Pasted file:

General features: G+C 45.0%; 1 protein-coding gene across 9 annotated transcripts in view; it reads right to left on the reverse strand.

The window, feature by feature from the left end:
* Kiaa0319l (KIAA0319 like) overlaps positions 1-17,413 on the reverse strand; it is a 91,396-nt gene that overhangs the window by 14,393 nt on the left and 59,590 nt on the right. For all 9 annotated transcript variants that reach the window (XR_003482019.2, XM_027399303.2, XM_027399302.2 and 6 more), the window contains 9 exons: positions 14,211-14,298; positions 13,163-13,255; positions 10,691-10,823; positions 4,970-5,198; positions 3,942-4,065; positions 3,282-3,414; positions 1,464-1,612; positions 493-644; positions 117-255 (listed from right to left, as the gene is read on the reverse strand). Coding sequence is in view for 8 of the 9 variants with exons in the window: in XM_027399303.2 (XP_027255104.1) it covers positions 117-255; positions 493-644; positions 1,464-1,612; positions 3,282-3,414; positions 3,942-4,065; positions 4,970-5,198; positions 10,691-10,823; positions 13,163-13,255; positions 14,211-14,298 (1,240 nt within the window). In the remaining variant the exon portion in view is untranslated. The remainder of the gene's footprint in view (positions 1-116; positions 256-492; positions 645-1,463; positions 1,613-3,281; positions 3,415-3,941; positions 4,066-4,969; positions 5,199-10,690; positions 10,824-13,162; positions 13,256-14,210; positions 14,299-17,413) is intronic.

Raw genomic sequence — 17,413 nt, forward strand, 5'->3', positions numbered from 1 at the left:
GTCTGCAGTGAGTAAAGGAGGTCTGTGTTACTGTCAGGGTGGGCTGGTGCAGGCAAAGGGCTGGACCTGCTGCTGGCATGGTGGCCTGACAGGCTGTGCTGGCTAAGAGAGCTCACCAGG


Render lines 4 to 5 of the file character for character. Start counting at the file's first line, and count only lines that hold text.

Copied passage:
Raw genomic sequence — 17,413 nt, forward strand, 5'->3', positions numbered from 1 at the left:
GTCTGCAGTGAGTAAAGGAGGTCTGTGTTACTGTCAGGGTGGGCTGGTGCAGGCAAAGGGCTGGACCTGCTGCTGGCATGGTGGCCTGACAGGCTGTGCTGGCTAAGAGAGCTCACCAGG